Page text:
Tunisia expresses "extreme indignation" after fighting spills over the border.
|A Libyan photographer wounded by shrapnel is wheeled|
into a hospital on the western front of Misurata on April 28, 2011.
Gaddafi's forces drove rebels from an outpost near the western Libyan town of Wazen, shut off one of their supply lines and chased them across the border with Tunisia, the Wall Street Journal reports. The two sides exchanged artillery fire Thursday night near Wazen, causing more civilians to flee into Tunisia.
Tunisia authorities said they were furious with Gaddafi for the incursion by his forces as well as for the firing of Grad rockets across the border.
"Given the gravity of what has happened," a Tunisian Foreign Ministry statement said, as reported by Reuters, "the Tunisian authorities have informed the Libyans of their extreme indignation and demand measures to put an immediate stop to these violations."
Gaddafi's troops apologized after briefly crossing the border.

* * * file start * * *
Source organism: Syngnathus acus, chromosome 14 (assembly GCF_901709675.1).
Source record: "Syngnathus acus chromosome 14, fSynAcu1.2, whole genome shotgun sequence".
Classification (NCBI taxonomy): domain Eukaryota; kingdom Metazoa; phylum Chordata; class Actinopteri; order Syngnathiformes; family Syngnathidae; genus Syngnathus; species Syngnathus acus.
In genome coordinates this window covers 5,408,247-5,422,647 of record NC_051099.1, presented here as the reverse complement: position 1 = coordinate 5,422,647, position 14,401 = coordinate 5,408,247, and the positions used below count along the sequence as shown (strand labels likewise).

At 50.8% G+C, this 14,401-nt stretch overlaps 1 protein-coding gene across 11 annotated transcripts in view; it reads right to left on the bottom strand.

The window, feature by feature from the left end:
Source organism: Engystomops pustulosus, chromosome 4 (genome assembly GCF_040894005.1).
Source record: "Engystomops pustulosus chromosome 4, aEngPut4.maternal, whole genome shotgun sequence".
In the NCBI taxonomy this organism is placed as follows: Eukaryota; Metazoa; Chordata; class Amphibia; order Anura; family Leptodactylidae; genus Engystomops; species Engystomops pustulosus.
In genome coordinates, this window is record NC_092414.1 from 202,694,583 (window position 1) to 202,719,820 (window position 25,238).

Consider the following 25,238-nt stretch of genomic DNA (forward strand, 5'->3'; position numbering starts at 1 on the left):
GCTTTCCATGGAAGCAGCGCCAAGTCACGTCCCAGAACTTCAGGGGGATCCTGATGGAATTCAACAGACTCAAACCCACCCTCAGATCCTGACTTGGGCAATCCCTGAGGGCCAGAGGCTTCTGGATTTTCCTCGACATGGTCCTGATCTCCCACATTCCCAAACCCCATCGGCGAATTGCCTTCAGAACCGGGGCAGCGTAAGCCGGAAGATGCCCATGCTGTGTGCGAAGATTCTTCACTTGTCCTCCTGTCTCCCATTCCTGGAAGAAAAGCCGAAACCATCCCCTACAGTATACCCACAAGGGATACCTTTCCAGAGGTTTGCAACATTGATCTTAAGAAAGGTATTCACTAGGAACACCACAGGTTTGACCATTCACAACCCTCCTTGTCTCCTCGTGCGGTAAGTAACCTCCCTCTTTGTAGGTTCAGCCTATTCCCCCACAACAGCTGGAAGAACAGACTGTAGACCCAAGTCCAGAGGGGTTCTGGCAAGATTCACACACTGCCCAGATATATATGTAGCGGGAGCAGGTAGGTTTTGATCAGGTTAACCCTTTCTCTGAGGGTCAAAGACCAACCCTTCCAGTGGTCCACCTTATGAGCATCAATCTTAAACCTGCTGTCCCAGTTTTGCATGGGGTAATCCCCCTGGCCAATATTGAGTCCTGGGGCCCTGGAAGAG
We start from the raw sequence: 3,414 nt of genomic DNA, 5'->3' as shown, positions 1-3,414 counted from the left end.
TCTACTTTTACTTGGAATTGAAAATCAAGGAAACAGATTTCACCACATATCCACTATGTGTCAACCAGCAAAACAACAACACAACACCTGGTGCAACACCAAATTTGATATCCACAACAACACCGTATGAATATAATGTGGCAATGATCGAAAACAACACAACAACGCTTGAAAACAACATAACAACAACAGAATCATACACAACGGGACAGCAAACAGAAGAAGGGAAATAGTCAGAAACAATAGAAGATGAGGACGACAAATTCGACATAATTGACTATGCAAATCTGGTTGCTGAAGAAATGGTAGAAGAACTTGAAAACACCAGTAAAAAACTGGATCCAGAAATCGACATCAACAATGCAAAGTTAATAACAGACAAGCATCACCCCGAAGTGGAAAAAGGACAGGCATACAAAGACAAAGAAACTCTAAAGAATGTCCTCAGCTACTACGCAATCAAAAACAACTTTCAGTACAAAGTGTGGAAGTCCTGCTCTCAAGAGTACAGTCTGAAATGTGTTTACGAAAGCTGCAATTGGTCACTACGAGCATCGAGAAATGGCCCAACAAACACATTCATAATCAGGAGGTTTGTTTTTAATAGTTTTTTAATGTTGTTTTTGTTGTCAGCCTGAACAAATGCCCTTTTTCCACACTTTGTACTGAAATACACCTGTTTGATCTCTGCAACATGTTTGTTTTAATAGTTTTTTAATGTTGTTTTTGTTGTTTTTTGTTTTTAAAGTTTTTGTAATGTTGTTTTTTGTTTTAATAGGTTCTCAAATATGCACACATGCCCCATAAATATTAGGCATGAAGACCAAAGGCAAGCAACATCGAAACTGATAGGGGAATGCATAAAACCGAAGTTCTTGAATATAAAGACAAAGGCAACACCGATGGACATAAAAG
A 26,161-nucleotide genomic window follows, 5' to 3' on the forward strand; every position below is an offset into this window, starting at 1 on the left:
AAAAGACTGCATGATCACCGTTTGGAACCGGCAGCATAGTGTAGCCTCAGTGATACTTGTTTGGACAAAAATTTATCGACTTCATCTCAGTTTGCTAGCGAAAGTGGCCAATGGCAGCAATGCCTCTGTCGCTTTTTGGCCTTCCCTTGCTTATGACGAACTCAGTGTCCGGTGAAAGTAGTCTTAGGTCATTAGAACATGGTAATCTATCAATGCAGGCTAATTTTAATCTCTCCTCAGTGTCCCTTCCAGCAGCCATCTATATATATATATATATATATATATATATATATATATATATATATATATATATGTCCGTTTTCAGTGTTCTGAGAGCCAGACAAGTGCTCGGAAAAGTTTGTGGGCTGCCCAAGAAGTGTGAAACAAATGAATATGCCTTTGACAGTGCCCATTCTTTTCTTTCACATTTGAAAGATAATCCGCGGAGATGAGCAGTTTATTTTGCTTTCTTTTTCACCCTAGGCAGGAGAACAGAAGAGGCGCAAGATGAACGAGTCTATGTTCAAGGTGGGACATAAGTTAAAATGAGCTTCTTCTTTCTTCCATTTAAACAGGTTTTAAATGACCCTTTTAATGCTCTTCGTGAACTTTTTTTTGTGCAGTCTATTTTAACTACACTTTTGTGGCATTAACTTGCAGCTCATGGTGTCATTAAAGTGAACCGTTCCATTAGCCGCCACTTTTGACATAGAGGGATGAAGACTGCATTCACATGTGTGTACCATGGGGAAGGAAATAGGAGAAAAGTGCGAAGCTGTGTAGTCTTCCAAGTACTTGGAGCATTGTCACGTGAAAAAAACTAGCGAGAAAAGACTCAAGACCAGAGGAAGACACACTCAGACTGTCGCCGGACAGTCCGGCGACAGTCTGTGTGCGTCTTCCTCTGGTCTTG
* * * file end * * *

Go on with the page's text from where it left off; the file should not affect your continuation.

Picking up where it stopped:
Rebels, who have been fighting Gaddafi's forces for the past two months, captured the strategic border post last week, enabling them to bring supplies into the country. The crossing between Dehiba in Tunisia and Wazen on the Libyan side has been critical because it serves as the only road link for Libya's rebels in the west with the outside world.
The wave of protests that have swept the Arab world began in Tunisia, leading to the overthrow of President Zine al-Abidine Ben Ali in January.
Meanwhile, Gaddafi's forces have intensified their assault on Misurata, the city in western Libya that has seen some of the worst fighting.
And a NATO air strike Wednesday reportedly killed at least 11 rebel fighters in Misurata.